The NATO was bombing Belgrad. And this was a key event for many people here in Europa, even more in Russia, finally destroying illusions about the NATO becoming a peaceful organization after the end of the Cold War. Of course, there was propagandistic preparation for this, presenting Milosevic as an evil guy and so on. The anti-terrorist actions against the KLA, a highly criminal organization even today after taking power, and a classical example of terrorist group supported by a foreign country (Albania) with weapons, was presented as a genocide. So, this was a serious lecture about Western media distributing in a coordinated way lies too.

    Those things reduced to a few persons nobody takes seriously. There are general sanctions against the financial sector, which made it very problematic to get any credits from the West for everybody in Russia.
    China would certainly not participate - they would know that they would be anyway the next American victim after Russia. Germany would also at least think twice. In fact, the point of the actual sanctions is not Russia, but mainly German firms which participate in Northstream II, and German politicians already think openly about countersanctions against the US if this really happens.

    The sanctions had some effect, but a quite minor one, the low oil price was more relevant for the crisis.
    Propaganda fantasies. In fact, Putin does not even ask about lifting the sanctions, and in particular offers nothing, nichts, nada to get rid of them. And there are good reasons for this, namely if Europe would end the sanctions, Russia would have to end the countersanctions too. But these countersanction have the purpose to defend the Russian agriculture market from Western competition.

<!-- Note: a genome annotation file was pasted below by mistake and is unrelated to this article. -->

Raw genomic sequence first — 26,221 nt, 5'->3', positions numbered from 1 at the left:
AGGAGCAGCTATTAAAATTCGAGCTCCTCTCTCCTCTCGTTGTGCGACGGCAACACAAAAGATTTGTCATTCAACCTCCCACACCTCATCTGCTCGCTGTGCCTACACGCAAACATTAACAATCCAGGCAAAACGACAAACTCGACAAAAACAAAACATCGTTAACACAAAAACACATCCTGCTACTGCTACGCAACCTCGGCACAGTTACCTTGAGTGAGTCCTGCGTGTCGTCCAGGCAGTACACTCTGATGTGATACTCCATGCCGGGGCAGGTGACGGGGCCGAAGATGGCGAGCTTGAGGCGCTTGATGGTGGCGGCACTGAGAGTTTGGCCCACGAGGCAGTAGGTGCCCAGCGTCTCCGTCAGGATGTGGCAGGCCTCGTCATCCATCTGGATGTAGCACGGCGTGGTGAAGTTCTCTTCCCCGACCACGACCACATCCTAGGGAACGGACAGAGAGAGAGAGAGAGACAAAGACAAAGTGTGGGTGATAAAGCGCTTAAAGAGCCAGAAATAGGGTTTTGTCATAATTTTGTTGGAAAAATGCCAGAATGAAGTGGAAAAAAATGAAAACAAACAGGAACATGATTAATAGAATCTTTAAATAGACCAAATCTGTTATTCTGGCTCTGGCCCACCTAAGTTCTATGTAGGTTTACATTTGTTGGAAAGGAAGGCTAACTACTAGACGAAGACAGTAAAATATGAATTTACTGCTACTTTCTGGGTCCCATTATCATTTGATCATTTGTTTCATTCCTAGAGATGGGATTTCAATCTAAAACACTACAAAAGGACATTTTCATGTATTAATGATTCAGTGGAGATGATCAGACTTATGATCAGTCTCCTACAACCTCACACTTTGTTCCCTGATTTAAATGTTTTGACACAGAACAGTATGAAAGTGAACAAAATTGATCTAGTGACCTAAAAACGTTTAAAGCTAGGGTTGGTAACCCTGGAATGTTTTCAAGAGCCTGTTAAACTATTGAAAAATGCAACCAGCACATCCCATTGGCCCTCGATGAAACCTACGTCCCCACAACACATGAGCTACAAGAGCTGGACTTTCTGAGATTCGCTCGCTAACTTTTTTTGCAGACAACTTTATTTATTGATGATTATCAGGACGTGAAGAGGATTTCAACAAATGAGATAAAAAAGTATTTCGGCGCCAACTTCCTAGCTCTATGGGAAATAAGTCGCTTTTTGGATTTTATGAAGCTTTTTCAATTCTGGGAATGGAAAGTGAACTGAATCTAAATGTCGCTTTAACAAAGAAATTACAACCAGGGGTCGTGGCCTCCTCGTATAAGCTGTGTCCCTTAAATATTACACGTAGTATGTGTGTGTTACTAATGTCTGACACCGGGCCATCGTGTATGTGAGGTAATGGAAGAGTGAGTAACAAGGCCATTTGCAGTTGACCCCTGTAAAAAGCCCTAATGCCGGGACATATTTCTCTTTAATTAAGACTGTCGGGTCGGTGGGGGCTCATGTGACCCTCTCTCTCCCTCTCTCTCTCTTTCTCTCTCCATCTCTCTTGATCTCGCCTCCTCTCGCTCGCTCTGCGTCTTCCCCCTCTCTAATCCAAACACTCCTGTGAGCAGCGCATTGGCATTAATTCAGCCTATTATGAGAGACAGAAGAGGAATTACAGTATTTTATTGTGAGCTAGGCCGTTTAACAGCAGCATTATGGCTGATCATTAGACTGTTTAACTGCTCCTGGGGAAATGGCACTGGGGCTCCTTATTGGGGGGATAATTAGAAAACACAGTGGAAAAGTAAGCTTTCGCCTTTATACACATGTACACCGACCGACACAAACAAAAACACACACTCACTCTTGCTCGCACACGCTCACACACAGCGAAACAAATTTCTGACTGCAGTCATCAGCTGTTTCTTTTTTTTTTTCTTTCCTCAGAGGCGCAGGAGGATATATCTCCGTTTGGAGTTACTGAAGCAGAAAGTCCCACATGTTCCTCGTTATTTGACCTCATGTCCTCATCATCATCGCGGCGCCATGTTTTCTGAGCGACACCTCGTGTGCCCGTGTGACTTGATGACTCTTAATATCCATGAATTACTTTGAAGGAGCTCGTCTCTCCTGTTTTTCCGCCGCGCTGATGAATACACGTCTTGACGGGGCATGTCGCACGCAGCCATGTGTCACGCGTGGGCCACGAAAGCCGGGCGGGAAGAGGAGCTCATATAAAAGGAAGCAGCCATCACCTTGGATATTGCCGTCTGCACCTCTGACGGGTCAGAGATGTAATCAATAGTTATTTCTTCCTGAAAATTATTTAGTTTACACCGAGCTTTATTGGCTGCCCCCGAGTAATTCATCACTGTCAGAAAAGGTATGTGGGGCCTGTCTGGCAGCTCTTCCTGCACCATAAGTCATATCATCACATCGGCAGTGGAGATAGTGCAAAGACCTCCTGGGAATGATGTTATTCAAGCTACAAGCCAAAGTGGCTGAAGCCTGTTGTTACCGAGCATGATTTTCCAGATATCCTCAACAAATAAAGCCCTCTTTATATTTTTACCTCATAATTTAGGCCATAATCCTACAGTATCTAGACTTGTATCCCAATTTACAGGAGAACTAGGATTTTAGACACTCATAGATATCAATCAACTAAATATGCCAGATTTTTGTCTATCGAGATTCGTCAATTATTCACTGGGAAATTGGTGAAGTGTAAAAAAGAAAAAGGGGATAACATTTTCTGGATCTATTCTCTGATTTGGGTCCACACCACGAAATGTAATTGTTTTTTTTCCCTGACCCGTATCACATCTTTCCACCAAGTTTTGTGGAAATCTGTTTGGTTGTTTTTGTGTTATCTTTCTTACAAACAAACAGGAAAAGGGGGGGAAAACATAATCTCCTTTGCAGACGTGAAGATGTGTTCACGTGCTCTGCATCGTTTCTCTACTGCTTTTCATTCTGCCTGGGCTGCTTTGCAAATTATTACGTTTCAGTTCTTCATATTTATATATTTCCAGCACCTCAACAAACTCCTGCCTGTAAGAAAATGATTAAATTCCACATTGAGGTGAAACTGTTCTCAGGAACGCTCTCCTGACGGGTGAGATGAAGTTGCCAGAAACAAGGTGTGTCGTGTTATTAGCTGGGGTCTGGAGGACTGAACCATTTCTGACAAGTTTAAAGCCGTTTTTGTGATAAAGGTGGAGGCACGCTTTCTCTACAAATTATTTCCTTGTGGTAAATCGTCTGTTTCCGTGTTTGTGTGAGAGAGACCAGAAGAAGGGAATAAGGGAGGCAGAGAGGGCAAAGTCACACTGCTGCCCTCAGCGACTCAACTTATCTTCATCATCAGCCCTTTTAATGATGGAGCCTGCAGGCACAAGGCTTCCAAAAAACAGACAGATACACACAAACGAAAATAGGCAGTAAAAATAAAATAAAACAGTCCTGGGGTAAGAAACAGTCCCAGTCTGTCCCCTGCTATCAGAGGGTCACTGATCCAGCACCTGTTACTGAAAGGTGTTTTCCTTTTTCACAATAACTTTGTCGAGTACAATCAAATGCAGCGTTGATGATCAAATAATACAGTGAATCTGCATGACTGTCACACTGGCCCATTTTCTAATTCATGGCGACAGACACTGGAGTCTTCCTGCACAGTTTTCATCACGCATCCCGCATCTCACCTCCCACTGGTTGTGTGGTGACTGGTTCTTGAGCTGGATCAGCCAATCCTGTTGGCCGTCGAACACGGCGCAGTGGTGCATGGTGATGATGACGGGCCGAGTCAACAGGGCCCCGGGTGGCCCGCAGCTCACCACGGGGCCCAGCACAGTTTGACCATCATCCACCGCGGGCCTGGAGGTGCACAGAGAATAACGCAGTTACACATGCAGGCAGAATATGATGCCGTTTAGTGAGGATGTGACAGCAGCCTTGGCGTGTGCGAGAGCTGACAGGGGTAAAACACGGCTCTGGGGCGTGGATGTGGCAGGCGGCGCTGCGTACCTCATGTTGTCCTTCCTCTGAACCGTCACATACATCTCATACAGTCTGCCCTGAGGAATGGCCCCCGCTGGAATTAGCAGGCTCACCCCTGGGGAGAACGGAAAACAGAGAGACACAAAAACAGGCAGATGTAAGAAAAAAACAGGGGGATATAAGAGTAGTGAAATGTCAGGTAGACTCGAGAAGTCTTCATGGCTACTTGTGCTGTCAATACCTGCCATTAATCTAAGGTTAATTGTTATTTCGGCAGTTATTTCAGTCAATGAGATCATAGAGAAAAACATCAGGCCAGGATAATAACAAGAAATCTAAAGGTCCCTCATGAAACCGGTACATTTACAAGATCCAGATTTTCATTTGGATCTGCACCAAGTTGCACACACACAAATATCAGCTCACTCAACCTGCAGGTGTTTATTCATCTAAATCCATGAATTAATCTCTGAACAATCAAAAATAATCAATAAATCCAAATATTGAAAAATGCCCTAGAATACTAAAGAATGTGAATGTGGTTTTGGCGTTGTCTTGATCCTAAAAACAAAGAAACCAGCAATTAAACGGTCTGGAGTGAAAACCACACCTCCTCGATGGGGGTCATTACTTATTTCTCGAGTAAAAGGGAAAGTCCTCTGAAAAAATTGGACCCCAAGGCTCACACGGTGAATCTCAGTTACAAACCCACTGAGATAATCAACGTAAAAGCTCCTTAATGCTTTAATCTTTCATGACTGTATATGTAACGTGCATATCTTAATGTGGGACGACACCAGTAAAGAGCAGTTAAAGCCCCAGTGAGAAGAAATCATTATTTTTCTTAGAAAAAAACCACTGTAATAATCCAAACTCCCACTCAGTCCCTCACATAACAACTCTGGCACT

Navalny? LOL. All what he succeeds to mobilize are naive school boys.
    Last edited: Nov 3, 2017
  21. iceaura Valued Senior Member

    He offered Clinton's emails. He's threatened oil and gas cutoffs.
    Putin has put considerable effort into lifting - for example - the Magnitsky Act, getting a friendlier US administration into power, etc. Apparently the financial curbs are cramping the oligarch style. And that's a minor example.
    Do you honestly believe every single thing you hear from Putin's PR guys?
  22. pjdude1219 The biscuit has risen Valued Senior Member

    Well no fucking shit they did. it was a war to prevent ethnic cleansing. something which you seem to be ok with, the ethnic cleansing not the prevention of it.
    most in europe supported and i really don't give two shits about what russia thought of it. unlike you i don't have a hard on for fascists like you do.
  23. Schmelzer Valued Senior Member

    Ethnic cleansing came with the NATO. The Kosovo is almost cleaned of Serbs now, except for some small regions where they were able to defend themselves against the Albanian ethnic cleansing.

    Please Register or Log in to view the hidden image!

    It is a quite consistent NATO propaganda scheme that the various anti-Russian measures are presented as if they were successful. Part of these propaganda lies are, of course, claims that Putin tries to get rid of various sanctions and so on. They are not. Those Russians who appeared on various sanctions lists and so on are proud of being there, this presents them as important tough guys. And Putin said many times (many Western journalists like to ask such questions) that, say, the EU sanctions are an internal problem of the EU, if they want to stop them, fine, if not, so what. And it is a quite consistent position of most of the Russian commentators that the sanctions will remain for long, if not forever.

    LOL, asked by somebody who honestly believes most of the globalist anti-Putin and anti-Assad propaganda.

Share This Page